I actually tried asking wiccans and other witches irl about magic and why they use spells... But I never got an answer that satisfied me entirely...
     
  11. Demesnedenoir

    Demesnedenoir Istar

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    I've played way too many rpgs for decades to get enamored by magic systems anymore, LOL. I won't say it's impossible, but very unlikely in this stage of my fantasy life. Sanderson really pushes the magic system notion with his writing, but it can prove a turn off as well as a turn on. I'm neutral. In general I am neutral on his writing... he's entertaining which is most important, but of what I have read of his, he doesn't make me rush out to read more. Now Sanderson personally, I really like the guy from what I know, but I'd still have to give him grief about some of his prose if we ever met, heh heh.
     
  12. Gryphos

    Gryphos Auror

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    I have it so magic responds to thought, and powerful sorcerers don't even need to make any gestures to work spells. I just think the mental image of a person casually standing still while powerful destructive energies swirl around them is awesome and intimidating, especially for villains.

    However, I also added a thing whereby some less experienced sorcerers do use words and gestures to 'amplify' their thoughts, as it were. Magic only responds to thought, but words act as a good catalyst for thought, allowing a person to focus their mind entirely on the spell. Same for gestures. One of my characters notes that 'if a person genuinely believed that reading last week's shopping list would invoke the Occult, then, for them, it would'.

    It might be good to go with a similar route if you want your magic system to have words and gestures be arbitrary, but you still want to keep the aesthetic effect of characters shouting spells and waving their hands.
     
    Michael K. Eidson likes this.
  13. SaltyDog

    SaltyDog Sage

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    In my stories, they don't need to speak. Sure, sometimes they do, just to make it sound fancy, but when they do they don't say some incredibly outlandish phrase. Instead, if the intent of the magic user is to ignite an object, say a tree, they just say fire very forcibly. Just plain old words for me.

    Now to actually use the magic in a ritual, the magic users would most likely acquire a magic staff or stones to "Help" them channel the magic. Kind of stereotypical but I like it.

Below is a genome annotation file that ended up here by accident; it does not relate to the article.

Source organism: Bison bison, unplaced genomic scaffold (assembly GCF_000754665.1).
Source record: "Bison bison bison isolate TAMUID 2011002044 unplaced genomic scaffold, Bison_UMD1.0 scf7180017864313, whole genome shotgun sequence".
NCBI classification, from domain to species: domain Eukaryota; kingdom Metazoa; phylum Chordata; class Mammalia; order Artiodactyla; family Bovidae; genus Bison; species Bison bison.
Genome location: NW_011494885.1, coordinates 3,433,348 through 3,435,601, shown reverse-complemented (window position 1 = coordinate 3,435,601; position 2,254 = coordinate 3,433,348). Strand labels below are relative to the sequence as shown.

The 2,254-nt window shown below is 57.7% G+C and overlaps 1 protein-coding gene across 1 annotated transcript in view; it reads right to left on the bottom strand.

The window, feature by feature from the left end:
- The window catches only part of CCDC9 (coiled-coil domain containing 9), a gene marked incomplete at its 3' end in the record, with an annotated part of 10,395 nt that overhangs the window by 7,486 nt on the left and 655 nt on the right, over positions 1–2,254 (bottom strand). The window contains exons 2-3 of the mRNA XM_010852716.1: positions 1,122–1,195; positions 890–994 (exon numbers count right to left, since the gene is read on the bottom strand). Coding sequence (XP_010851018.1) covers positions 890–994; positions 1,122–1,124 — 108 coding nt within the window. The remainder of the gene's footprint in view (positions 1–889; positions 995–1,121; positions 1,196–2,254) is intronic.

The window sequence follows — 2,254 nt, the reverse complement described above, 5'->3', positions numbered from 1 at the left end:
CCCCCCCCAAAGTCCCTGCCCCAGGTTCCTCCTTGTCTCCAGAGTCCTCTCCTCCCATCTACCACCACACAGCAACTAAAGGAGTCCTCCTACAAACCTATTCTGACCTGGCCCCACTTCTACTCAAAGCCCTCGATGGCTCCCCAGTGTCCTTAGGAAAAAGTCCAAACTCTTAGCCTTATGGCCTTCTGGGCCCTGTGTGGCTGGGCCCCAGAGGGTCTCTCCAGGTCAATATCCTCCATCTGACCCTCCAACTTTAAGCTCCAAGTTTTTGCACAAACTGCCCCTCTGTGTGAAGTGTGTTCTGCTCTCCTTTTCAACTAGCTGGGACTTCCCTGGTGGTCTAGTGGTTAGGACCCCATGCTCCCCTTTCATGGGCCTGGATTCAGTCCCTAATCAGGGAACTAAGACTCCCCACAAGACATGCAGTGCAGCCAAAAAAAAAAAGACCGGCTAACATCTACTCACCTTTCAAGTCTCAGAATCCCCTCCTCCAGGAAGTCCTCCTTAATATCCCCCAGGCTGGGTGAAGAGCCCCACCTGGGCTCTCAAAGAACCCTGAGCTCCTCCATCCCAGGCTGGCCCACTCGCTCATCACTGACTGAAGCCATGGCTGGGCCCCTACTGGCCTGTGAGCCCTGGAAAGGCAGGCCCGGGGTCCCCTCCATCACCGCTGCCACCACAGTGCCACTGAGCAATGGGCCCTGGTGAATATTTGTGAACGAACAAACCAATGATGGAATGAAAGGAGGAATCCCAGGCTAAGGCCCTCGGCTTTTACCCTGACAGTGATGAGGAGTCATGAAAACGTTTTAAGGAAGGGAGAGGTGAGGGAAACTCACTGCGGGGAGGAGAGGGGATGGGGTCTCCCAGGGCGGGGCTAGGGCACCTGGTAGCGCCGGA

Hope this helps.
     
  14. ^In my stories magic tends to be natural and in-born, so doing magic is as natural as walking or speaking. My magic users just...do it. They sometimes enhance or channel their magic using gestures or movements, though.
     
  15. skip.knox

    skip.knox toujours gai, archie Moderator

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    Words have power. That's really the starting point for spells. Some words are intrinsically powerful, such as using the true name of God. Other words are magical because they are a palindrome, or comprise a sequence of letters that is significant. Rhyming is another form. Some words invoke a demon or demonic force by using its name. In still other cases, it's not the word itself but its numerological significance (numbers have power, too). Then there are incantations, a word that comes from cantare which means to sing. Singing also has power! So does dance, but that gets to a different topic.

    You of course can play things as you please, but perhaps this gives you at least some idea of why spoken spells are used in magic.

    One other thing worth stating. Everything, absolutely everything, we know about medieval witchcraft comes from people who were not witches. It comes from observers of witchcraft, usually via reports to Inquisitors, but also from testimony before law courts (this, only starting around 1500). Most of what we associate with witchcraft dates to the 17thc and later, and much of that is actually 19thc and 20thc. Just ftr.
     
  16. Alyssa

    Alyssa Troubadour

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    My magic system is based on thought/emotion/mental state alone. However, the language used is a complex and evocative series of sounds that "prime" the mind for a certain mental state, thus producing magic - so saying the words won't actually do much without intent or magical ability as it is not their native language; however, magical effects can be induced by a particular pattern of thought/emotion/mental state. It's basically a magical version of the Sapir-Whorf Hypothesis (where the language you speak affects the ways in which you think).
     
  17. Miseo

    Miseo Minstrel

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    Lots of intresting ideas here. I thought of something too... oaths. Let's say someone swears by something more powerful than itself, then it is oath bound... this also counts as magic I suppose.